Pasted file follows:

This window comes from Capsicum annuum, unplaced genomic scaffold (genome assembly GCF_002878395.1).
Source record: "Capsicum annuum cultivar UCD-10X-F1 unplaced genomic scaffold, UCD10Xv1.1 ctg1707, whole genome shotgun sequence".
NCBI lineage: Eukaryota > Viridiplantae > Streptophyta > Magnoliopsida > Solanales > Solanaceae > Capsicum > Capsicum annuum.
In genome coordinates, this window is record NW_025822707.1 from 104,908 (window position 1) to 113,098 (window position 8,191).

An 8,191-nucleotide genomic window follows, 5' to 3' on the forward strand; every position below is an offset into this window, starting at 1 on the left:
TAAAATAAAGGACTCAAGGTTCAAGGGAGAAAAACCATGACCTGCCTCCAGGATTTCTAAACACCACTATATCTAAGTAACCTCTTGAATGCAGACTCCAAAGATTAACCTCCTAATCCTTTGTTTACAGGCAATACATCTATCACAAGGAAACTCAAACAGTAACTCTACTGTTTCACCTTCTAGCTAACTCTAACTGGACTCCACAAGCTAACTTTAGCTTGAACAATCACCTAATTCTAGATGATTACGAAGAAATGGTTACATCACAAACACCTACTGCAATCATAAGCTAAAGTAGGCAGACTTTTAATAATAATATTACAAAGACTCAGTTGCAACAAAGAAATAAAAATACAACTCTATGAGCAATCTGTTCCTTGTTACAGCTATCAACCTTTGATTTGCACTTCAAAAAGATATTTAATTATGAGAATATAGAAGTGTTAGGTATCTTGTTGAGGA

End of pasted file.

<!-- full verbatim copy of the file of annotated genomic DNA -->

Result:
This window comes from Capsicum annuum, unplaced genomic scaffold (genome assembly GCF_002878395.1).
Source record: "Capsicum annuum cultivar UCD-10X-F1 unplaced genomic scaffold, UCD10Xv1.1 ctg1707, whole genome shotgun sequence".
NCBI lineage: Eukaryota > Viridiplantae > Streptophyta > Magnoliopsida > Solanales > Solanaceae > Capsicum > Capsicum annuum.
In genome coordinates, this window is record NW_025822707.1 from 104,908 (window position 1) to 113,098 (window position 8,191).

An 8,191-nucleotide genomic window follows, 5' to 3' on the forward strand; every position below is an offset into this window, starting at 1 on the left:
TAAAATAAAGGACTCAAGGTTCAAGGGAGAAAAACCATGACCTGCCTCCAGGATTTCTAAACACCACTATATCTAAGTAACCTCTTGAATGCAGACTCCAAAGATTAACCTCCTAATCCTTTGTTTACAGGCAATACATCTATCACAAGGAAACTCAAACAGTAACTCTACTGTTTCACCTTCTAGCTAACTCTAACTGGACTCCACAAGCTAACTTTAGCTTGAACAATCACCTAATTCTAGATGATTACGAAGAAATGGTTACATCACAAACACCTACTGCAATCATAAGCTAAAGTAGGCAGACTTTTAATAATAATATTACAAAGACTCAGTTGCAACAAAGAAATAAAAATACAACTCTATGAGCAATCTGTTCCTTGTTACAGCTATCAACCTTTGATTTGCACTTCAAAAAGATATTTAATTATGAGAATATAGAAGTGTTAGGTATCTTGTTGAGGA